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“Island Stepping Stones”

Some hundreds of storks left their African home, banded together for the long journey north to summer breeding grounds. But a severe storm arose with forceful winds and blew them far out to sea. Already an arduous journey, this now had the signs of catastrophe. If a stork’s wing so much as touches the water, they will spin in and drown. The tired flock fell lower and lower toward an unhappy ending. But just as their strength was almost depleted, an island appeared on the horizon. Land absorbs sunlight and returns the heated air upward as a thermal. Flapping with all their might, they reached the uplifting air, gained altitude on extended wings, and spied the next island in a chain stretching north toward their destination, Europe. Island-hopping, they eventually reached Istanbul and sanctuary, resting from the journey’s rigors to then move on to their purposeful activities.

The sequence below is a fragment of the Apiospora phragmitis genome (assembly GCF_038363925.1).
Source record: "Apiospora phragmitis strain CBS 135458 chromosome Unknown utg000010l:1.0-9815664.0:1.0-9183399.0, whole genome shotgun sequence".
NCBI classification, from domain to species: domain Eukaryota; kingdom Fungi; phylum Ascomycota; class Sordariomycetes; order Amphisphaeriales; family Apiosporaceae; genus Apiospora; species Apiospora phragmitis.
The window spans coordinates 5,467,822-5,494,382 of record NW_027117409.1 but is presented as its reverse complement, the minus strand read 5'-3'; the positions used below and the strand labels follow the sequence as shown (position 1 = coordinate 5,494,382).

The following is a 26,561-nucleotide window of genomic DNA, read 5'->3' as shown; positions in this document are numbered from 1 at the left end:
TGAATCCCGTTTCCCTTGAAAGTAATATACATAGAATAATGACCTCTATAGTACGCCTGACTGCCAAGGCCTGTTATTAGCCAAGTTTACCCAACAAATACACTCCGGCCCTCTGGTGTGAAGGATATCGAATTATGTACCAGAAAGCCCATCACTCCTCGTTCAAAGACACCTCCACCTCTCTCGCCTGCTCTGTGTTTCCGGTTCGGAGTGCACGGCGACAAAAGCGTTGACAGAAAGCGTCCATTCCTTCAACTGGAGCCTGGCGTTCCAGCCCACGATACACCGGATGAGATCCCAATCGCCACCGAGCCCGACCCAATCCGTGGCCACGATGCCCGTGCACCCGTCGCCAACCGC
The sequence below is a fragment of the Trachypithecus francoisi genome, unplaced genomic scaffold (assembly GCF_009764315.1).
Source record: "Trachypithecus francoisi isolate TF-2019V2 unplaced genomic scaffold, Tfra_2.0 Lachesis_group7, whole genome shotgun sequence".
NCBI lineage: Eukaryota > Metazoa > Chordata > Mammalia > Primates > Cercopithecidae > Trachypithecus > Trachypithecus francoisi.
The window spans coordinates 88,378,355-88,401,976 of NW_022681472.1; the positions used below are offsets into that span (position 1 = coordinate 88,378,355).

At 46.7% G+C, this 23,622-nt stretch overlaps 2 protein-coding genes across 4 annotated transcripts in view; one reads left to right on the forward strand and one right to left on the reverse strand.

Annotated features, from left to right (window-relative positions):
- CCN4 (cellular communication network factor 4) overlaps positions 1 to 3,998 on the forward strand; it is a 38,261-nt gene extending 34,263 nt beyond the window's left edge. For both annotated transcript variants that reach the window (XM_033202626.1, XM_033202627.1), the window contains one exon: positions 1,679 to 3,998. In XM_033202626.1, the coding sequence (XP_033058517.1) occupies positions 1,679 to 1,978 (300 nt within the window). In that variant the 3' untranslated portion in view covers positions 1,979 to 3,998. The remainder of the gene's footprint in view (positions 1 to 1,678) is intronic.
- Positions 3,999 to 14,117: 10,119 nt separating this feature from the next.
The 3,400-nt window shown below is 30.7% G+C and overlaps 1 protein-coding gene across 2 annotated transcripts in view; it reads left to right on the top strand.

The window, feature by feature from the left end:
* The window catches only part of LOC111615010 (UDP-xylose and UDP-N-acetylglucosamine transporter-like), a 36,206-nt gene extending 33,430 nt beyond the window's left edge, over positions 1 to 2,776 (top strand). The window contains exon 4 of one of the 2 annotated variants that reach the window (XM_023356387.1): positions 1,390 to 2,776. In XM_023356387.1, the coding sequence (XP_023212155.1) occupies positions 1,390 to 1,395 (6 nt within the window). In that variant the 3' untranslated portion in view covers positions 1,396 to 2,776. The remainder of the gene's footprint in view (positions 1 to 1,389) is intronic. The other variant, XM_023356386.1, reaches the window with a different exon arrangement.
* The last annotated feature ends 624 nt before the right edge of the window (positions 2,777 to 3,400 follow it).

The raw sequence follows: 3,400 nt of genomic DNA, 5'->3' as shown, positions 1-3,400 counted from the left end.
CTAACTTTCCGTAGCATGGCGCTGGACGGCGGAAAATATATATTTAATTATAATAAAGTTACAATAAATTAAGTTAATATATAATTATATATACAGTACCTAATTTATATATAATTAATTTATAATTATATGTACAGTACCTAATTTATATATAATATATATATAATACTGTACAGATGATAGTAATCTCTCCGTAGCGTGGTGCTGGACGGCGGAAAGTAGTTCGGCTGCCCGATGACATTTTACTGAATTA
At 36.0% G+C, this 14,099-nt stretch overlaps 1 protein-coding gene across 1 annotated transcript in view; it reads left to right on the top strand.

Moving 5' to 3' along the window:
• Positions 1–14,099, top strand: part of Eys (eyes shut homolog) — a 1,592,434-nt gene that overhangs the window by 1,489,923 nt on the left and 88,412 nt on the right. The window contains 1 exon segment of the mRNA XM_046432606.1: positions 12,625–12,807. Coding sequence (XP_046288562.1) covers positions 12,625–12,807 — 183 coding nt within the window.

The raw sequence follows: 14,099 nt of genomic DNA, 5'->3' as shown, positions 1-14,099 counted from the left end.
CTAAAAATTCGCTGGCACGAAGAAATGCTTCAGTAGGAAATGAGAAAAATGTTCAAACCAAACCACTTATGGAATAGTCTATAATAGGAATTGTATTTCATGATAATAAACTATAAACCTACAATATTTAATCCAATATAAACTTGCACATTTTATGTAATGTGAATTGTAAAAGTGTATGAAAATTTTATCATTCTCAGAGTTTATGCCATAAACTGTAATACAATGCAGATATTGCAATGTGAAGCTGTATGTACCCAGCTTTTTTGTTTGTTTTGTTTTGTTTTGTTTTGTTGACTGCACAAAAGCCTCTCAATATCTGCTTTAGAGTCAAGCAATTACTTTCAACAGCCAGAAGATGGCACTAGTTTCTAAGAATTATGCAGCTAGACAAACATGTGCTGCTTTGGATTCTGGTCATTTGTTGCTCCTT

Life can be like the stork’s journey. Our days may pass relatively unruffled but then accumulated difficulties may produce the perfect personal or professional storm. How we weather such periodic storms (and smaller disturbances) in resilient fashion will depend on how many islands of uplift we’ve constructed in life. These saving strength points come in the form of friendships that buoy us, work lives that inspire us, hobbies that fulfill us, practices that restore us, attitudes that move us forward with positive possibility. The storms of life are unavoidable. So enlivening island-building is key not only to merely surviving but to living a life of satisfaction, enjoyment and fulfillment.